In concert at Convento de Santo Domingo, Teguise
October 2021
ONE, TWO, – ONE, TWO, THREE FOUR

We have been fortunate enough to have seen and heard Yoriell perform a number of times since coming to live here on Lanzarote, and we think the first time was probably at the welcoming El Patio bar in Teguise, a small intimate venue actually just around the corner from Convento De Santo Domingo. In fact we bought an album called una poco seca by a trio he was playing in at the time. He has no idea, of course, that it was when we heard he and his colleagues play live that night that whatever vague doubts I had about coming to live here on Lanzarote evaporated. If this was to be local music diet for Dee and I, then we´d be doing a lot of fine dining. And we have ! So come follow your art down sidetracks and detours of an old capital city in search of a new duo creating contemporary sounds out of centuries old music.

We have previously seen Yoriell perform as part of a trio, as a solo artist, and as the performing host of a musical compendium of live artists at this same venue This, however, was the first time we had seen Yoriell and new partner, Anyelia, playing together.

We know from past experience that Yoriell is comfortable with traditional Canarian folk lore music and we have also seen him kick up a storm presenting contemporary fusion music, at El Patio on that first occasion we saw him. In fact the blurb on the posters for tonight´s concert reflected thathis versatility, promising that the style of this new duo would incorporate Pop, Reggae, Bachata, Reggaeton, Salsa, Ballad, Bossa Nove, Calypso, and Flamenco Fusion. In other words, we might expect a wide range of fresh rhythms and world music. The aim of Anyelia and Yoriell, each a musician and composer, is to deliver a message of love, accompanied by exquisite melodies and the ´current´ rhythms which invariably see audience members dancing at their gigs.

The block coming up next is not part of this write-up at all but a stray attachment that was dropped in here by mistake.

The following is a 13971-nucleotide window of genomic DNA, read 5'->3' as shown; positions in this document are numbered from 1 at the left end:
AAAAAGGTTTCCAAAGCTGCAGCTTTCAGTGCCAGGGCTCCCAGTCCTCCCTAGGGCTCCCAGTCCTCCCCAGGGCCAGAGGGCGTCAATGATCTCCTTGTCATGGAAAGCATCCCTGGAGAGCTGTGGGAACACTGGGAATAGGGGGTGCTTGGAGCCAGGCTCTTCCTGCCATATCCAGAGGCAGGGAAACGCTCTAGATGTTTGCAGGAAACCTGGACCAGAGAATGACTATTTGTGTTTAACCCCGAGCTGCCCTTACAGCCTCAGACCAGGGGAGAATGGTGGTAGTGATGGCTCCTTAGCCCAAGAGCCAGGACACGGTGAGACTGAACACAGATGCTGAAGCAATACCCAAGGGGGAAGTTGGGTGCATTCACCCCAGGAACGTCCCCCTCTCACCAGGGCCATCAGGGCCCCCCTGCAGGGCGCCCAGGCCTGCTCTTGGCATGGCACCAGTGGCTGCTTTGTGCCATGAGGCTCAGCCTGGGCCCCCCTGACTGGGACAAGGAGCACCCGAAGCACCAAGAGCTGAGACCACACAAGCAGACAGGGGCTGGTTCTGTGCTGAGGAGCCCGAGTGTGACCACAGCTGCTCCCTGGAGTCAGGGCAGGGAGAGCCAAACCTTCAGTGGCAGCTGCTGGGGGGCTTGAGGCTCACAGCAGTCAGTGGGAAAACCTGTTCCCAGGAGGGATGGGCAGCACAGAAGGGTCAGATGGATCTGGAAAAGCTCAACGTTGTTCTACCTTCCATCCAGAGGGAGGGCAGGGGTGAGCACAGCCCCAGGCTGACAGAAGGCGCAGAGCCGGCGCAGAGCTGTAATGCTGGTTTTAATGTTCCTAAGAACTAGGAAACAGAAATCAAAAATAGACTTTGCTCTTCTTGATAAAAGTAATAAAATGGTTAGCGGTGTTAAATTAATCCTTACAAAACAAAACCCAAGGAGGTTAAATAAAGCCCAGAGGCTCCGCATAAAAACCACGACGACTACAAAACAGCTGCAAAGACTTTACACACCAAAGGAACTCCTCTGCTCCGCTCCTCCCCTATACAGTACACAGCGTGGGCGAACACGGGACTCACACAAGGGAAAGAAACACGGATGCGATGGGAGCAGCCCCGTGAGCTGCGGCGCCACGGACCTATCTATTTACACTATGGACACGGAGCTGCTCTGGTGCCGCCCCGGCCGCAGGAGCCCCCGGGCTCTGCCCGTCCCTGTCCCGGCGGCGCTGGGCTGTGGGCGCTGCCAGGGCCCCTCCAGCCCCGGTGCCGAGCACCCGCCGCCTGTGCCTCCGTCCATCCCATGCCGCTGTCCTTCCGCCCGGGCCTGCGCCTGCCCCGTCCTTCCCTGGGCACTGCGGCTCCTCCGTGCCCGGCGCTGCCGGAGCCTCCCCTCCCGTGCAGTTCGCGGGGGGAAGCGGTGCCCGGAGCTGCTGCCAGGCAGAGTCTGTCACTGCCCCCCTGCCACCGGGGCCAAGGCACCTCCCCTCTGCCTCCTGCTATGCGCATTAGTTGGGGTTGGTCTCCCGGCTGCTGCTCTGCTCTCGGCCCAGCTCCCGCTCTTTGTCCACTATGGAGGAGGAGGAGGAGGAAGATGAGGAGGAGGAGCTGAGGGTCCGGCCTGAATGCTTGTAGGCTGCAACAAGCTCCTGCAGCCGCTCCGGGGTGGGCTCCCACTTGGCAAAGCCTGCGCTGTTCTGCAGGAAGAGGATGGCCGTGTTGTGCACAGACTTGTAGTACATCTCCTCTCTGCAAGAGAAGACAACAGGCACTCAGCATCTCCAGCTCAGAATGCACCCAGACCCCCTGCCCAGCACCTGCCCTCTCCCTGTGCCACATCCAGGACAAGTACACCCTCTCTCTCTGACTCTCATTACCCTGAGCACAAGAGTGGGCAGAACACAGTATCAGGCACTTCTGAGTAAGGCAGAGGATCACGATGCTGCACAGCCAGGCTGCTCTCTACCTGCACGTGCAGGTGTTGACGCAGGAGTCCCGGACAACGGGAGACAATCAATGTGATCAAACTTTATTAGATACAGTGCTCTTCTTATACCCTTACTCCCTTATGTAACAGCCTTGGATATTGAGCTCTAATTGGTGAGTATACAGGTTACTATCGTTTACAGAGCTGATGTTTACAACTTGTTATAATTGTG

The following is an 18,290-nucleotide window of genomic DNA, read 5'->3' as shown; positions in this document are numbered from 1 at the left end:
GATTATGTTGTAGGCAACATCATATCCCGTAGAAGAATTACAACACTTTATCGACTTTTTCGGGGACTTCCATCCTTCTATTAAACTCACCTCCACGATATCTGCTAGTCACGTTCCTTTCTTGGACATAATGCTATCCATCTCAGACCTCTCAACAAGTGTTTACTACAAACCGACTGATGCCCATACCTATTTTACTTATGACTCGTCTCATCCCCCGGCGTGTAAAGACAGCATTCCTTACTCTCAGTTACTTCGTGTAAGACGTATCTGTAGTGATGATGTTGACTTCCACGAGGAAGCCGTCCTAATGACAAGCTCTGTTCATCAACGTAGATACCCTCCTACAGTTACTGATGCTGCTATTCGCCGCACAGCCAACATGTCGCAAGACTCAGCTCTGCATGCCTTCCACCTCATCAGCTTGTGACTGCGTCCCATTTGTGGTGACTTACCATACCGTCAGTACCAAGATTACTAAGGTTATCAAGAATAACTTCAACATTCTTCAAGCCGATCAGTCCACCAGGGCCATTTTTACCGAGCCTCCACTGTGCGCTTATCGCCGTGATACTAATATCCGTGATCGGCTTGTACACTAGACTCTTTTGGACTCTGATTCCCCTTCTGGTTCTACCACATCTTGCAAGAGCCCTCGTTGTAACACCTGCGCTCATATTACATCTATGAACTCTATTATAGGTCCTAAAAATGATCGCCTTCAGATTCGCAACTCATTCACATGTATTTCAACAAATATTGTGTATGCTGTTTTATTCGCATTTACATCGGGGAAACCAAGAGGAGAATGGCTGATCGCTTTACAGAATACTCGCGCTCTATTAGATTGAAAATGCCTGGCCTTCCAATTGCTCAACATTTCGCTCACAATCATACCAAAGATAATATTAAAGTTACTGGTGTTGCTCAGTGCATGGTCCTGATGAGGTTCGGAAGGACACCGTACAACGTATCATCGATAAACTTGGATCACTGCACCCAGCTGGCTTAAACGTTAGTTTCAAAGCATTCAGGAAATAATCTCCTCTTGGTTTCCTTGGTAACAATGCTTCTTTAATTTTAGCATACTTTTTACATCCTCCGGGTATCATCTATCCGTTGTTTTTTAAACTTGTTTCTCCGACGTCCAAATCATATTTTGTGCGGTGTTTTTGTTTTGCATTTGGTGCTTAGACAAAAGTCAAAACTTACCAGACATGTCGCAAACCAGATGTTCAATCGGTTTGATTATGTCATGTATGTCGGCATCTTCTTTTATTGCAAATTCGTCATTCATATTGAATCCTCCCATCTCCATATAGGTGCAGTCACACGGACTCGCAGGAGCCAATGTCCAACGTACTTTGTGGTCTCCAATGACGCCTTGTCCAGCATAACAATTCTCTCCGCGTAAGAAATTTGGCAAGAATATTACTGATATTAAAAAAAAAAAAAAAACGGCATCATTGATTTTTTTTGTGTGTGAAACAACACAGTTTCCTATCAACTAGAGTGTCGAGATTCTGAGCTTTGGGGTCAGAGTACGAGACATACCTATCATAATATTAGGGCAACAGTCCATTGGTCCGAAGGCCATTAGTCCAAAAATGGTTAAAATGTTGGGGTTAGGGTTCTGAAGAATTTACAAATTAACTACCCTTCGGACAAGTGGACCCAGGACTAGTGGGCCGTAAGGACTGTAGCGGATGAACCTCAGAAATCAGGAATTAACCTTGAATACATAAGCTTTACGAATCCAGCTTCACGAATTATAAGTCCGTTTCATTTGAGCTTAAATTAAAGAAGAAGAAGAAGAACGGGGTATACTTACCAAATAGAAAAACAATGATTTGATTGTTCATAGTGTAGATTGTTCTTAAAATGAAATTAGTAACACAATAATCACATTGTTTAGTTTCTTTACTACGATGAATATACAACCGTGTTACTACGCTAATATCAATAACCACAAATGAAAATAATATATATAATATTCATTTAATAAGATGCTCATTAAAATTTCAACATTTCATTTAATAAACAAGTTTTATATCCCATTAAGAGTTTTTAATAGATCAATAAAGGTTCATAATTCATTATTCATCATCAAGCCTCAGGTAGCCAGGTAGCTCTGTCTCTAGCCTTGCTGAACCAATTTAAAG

It was surely their reputation for delivering with verve and enjoyment that had generated such a surge of ticket sales that, only a few days before the event, saw the gig moved five hundred yards from the Casa De Timple Teguise to the more spacious Convent of Santo Domingo.

The Convent, which today stands as a reminder of former grandeur, was built in 1711, funded and managed by Captain Rodriguez Carrasco who, on completion of the work granted a founding document in favour of the Dominican Order The building included vaults for burial, a choir tribune, bell tower, sacristy and a cloistered area. But, in addition, he gave the church several images, including one of San Juan de Dios and another of Our Lady of Grace, pieces of gold-smithing and let six new houses that he owned in the town pass into possession of the convent.